Your website is the front door of your business, determining whether people enter and engage with you, ultimately becoming customers, or whether they leave immediately. To encourage visitors to become customers, you should avoid these common website mistakes. They are presented roughly in order of importance.
Failing to target
You have a target audience in mind for your products or services. The website should be designed with that audience’s preferences in mind. What devices will your target audience use to view your website? If most of your target market is using a mobile device, failing to provide a streamlined, fast-loading, mobile-friendly design will turn them away. Similarly, if your target market is the aging population, failing to use high-contrast colours and larger fonts may dissuade them from becoming customers.
It’s not only aging visitors who may have difficulty reading your website. Depending on the browser and hardware being used, your carefully selected colour choices for background and font may default to colours that are much more difficult to read. The background text colour may not display, showing your text directly over your background image, making it difficult to see. Words that are graphics may fail to load, or not be read by screen readers. If you use customized colours for links or visited links, make sure that the text will still display even if the browser is set to override your colour choices with the standard ones.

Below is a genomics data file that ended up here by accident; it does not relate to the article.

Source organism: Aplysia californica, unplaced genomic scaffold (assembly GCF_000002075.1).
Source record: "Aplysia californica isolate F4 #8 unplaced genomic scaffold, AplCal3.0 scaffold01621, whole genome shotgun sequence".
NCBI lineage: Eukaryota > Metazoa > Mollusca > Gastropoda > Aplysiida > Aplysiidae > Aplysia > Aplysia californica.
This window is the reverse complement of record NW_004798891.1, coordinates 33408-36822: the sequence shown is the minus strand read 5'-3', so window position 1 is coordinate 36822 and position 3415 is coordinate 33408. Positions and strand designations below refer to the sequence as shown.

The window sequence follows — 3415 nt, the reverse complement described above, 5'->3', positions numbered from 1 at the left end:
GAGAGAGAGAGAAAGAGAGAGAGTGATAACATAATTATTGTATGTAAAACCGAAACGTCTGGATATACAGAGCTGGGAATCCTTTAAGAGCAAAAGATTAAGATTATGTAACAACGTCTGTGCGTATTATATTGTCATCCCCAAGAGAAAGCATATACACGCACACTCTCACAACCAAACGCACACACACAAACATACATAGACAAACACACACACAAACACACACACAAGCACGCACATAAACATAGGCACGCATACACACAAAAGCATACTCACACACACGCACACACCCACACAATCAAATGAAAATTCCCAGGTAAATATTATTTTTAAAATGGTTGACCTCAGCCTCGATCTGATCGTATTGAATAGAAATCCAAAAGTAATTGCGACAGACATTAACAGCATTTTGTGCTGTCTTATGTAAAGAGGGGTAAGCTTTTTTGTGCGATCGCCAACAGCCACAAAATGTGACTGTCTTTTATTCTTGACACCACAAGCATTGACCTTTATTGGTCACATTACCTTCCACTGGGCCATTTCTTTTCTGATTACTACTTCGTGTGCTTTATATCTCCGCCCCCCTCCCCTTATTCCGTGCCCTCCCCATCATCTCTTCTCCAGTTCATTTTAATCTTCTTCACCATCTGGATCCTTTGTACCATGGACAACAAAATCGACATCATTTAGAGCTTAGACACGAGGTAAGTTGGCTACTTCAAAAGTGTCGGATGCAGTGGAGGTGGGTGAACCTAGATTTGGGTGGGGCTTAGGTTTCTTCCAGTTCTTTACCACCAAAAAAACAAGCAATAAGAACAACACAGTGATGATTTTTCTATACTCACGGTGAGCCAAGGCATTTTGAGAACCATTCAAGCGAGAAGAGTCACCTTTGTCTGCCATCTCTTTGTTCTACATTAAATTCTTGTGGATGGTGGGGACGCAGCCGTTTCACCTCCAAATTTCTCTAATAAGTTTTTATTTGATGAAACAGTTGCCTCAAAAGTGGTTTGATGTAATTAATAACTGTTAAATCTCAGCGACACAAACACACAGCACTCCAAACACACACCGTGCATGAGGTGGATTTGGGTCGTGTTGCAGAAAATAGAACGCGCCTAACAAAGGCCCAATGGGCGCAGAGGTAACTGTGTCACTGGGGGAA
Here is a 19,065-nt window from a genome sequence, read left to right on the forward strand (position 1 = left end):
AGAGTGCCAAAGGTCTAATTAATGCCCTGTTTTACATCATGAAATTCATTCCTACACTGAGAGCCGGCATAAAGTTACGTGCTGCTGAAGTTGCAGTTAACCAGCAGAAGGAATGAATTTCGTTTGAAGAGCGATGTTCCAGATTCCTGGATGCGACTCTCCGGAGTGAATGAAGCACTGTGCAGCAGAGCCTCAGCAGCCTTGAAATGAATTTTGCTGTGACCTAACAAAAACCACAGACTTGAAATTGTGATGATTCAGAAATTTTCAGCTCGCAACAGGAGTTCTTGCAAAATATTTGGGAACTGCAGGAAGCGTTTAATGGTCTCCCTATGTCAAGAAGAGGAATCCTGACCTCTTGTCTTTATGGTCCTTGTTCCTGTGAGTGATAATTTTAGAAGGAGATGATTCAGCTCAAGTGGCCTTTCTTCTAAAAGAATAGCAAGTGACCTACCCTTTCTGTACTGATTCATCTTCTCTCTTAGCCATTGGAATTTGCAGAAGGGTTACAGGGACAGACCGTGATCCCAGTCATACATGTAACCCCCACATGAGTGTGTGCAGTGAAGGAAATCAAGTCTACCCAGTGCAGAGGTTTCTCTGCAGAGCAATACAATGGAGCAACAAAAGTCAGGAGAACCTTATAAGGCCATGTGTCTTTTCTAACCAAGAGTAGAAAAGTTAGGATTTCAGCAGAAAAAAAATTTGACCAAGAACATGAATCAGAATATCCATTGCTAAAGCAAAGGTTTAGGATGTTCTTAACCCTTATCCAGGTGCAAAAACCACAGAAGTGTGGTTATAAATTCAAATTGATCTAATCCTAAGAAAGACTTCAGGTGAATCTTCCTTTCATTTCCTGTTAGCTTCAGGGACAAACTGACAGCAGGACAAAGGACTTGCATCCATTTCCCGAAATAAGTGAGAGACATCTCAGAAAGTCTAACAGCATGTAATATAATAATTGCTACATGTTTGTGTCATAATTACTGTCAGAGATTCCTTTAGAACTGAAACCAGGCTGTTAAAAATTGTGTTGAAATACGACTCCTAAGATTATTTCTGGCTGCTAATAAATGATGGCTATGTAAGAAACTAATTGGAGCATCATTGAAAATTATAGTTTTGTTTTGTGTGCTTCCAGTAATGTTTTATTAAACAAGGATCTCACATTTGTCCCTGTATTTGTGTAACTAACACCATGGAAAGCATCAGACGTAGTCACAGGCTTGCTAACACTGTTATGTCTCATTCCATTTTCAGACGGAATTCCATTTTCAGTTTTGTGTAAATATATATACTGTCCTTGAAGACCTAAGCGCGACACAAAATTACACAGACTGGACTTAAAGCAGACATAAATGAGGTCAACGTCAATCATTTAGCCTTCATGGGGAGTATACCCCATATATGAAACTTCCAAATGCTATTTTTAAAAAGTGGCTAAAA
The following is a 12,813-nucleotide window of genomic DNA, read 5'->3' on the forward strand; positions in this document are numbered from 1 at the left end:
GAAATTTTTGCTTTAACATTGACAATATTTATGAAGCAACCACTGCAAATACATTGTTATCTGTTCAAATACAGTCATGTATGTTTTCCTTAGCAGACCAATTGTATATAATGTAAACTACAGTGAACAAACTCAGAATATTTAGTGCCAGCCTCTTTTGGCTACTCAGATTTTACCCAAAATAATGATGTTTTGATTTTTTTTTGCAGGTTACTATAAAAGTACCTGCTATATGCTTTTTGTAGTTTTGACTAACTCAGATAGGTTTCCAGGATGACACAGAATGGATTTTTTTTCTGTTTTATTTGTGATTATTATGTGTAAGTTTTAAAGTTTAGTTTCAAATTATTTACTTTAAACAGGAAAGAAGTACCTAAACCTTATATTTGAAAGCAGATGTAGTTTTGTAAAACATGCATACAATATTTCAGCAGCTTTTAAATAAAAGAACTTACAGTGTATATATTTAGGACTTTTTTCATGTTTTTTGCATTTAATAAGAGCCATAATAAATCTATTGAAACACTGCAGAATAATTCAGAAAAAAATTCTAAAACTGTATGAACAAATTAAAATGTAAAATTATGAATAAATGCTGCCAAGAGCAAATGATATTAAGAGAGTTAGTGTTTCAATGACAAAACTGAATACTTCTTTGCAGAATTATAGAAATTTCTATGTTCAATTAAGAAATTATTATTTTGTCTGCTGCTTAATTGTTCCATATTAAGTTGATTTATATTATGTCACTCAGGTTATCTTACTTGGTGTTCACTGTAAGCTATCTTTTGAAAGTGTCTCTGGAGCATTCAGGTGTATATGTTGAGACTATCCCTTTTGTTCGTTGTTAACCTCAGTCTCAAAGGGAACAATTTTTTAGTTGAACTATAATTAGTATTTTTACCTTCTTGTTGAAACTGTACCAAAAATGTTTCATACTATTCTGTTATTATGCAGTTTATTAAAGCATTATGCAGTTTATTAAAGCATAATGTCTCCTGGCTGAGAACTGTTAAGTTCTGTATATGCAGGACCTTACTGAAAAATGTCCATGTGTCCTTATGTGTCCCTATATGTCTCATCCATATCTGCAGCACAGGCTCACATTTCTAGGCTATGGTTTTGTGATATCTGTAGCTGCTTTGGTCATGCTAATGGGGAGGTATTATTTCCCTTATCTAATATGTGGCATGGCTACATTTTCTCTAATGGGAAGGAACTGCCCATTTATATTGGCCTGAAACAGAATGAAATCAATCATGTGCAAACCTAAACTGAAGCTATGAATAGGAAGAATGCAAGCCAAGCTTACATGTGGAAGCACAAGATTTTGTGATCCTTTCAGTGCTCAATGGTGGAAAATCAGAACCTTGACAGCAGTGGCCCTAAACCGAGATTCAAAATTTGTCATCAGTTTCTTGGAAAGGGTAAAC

Improper call to action
There are two ways to go wrong with a call to action. The first is simply to not include one. Every page of your website should have a specific call to action that takes the visitor where you want them to go within your website. If the ultimate destination is obscure, consider a popup hint window that tells people how to reach that part of your website. The other way calls to action can go wrong is to make them too strong, too early. For example, a call to action that is too early is a website design that requires people to register for your email newsletter before they can read any of the articles on your website. The visitors have not yet determined whether your information is of any use to them, and will reject your call to action.
Excessive third party approvals
If your website handles sales transactions, you’ll want to include a third party approval badge indicating that the transaction is a safe one. If your goods or services have been featured in major media, or have won industry awards, you’ll want to mention that. However, if you have ten or twenty third party approvals, you’ll appear as if you’re trying too hard to convince the visitor of your legitimacy. Pick no more than three to feature on your website, and put the rest on an awards page that visitors can look at if they are interested.
The Internet Marketing Academy
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